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Article << Previous     |     Next >>   Contents Vol 33(6)

Sex-ratio bias across populations of a freshwater turtle (Testudines : Chelidae) with genotypic sex determination

Arthur Georges A B, Fiorenzo Guarino A, Melissa White A

A Institute for Applied Ecology, University of Canberra, ACT 2616, Australia.
B Corresponding author: Arthur Georges, Institute for Applied Ecology, University of Canberra, ACT 2616, Australia. Email: georges@aerg.canberra.edu.au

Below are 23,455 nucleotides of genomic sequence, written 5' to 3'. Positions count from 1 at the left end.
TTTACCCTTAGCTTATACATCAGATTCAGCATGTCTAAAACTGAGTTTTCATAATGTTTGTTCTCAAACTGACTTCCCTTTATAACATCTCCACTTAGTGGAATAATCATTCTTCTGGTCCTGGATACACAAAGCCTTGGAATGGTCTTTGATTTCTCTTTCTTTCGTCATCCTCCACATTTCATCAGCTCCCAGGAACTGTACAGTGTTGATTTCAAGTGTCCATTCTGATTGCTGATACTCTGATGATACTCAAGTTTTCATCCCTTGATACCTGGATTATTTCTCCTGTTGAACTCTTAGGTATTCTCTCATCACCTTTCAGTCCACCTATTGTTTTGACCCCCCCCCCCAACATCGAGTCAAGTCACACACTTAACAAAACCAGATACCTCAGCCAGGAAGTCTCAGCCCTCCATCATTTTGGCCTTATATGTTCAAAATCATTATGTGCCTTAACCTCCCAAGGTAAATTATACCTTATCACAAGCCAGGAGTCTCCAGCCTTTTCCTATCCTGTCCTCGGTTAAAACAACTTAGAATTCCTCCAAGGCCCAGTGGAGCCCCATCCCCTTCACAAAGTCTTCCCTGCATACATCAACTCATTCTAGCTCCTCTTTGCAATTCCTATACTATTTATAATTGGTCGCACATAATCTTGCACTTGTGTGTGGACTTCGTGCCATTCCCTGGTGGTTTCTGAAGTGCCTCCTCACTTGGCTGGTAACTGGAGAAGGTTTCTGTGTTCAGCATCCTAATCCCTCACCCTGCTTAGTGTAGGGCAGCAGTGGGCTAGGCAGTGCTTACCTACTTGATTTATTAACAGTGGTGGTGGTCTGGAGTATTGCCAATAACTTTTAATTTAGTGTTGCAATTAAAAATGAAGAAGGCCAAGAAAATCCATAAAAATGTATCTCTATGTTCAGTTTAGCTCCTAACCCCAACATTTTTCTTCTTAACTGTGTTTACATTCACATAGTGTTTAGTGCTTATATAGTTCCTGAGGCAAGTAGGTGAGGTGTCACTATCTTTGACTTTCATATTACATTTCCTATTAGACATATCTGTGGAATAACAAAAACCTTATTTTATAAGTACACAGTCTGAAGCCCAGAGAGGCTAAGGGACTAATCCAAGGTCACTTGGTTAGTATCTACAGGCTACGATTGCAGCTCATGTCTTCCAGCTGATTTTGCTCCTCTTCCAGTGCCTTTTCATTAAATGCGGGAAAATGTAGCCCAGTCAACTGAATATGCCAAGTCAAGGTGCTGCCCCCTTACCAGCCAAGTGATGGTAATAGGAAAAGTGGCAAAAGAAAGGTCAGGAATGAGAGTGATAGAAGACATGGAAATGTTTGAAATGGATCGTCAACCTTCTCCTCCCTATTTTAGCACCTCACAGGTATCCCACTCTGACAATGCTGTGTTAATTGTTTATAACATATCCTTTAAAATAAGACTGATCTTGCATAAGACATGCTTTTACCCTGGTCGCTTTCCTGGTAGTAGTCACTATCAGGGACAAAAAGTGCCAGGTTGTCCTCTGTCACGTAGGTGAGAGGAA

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Adult sex ratios vary considerably among populations of single species and across years, but the best evidence is drawn from species with temperature-dependent sex determination. It is difficult to disentangle the effects of bias in the production of the sexes and the effects of a range of other factors contributing to biased adult sex ratios. In this paper, we survey sex ratios across populations of a species constrained to produce 1 : 1 offspring sex ratios by genotypic sex determination and show considerable variation in adult sex ratios. Raw adult sex ratios of Emydura macquarii emmottii were significantly biased in nine of the 11 populations examined. In all but one case, the bias was strongly in favour of males. Part of the bias in sex ratio was attributed to the differing ages of maturity of males and females – males mature younger than females – which leads to more male cohorts being included in the calculations of sex ratio than female cohorts. However, correcting for this effect brought the sex ratios of the populations closer to parity, as expected, and accounted for an overall 62% of the male surplus evident in the adult sex ratio. Even so, it was insufficient to explain the strong male bias (1.2–2.9) in five of the nine populations initially showing such bias. This provides support to those who advise caution in interpreting adult sex ratio data for freshwater turtles in the context of demography, sex allocation or evaluating the impact of climate change.

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